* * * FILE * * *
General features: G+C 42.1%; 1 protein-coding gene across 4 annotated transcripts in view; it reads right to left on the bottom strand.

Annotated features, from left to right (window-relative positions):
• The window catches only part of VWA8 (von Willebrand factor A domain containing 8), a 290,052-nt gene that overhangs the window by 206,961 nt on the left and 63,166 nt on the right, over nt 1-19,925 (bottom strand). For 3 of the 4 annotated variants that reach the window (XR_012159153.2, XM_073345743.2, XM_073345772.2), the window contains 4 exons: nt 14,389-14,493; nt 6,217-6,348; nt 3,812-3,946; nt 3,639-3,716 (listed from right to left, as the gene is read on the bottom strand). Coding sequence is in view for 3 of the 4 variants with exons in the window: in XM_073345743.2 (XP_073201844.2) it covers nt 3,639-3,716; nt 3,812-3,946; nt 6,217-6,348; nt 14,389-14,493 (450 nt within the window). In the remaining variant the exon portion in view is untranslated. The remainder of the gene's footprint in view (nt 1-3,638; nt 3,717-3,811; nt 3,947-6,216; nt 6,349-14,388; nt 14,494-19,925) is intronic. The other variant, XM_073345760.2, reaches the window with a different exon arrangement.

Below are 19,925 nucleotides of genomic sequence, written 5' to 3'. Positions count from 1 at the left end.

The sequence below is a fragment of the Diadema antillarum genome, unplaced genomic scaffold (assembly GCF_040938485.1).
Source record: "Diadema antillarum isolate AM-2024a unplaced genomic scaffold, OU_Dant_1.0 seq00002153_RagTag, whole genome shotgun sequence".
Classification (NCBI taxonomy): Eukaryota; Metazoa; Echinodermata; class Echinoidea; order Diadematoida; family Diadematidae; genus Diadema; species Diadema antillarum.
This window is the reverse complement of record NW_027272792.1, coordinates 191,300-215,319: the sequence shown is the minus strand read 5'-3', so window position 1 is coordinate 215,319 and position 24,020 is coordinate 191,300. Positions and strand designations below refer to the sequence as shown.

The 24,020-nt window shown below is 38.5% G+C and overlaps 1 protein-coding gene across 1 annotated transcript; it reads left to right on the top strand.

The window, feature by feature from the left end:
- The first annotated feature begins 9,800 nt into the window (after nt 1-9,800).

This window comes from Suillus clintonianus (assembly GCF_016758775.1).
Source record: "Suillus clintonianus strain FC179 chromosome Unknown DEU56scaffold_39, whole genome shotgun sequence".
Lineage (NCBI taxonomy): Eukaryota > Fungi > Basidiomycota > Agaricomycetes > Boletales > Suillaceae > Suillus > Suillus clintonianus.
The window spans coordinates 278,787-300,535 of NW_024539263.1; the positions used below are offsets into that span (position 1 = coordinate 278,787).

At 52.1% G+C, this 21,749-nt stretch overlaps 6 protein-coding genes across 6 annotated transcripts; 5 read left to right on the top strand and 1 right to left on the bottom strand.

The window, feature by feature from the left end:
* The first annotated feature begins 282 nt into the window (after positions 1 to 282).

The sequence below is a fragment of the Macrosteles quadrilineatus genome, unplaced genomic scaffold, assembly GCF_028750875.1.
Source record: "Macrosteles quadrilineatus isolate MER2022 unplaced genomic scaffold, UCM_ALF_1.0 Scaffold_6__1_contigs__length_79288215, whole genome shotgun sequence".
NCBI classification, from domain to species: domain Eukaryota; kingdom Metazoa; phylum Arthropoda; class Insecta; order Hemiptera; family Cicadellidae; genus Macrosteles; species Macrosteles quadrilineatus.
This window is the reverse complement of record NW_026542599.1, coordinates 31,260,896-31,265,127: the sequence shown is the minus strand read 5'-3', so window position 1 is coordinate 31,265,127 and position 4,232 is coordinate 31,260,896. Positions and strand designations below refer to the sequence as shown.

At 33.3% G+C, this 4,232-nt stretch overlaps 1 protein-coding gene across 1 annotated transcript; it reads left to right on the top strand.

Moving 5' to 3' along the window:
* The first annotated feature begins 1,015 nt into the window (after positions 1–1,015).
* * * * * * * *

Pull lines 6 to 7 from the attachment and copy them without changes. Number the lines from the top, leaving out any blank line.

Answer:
Source record: "Diadema antillarum isolate AM-2024a unplaced genomic scaffold, OU_Dant_1.0 seq00002153_RagTag, whole genome shotgun sequence".
Classification (NCBI taxonomy): Eukaryota; Metazoa; Echinodermata; class Echinoidea; order Diadematoida; family Diadematidae; genus Diadema; species Diadema antillarum.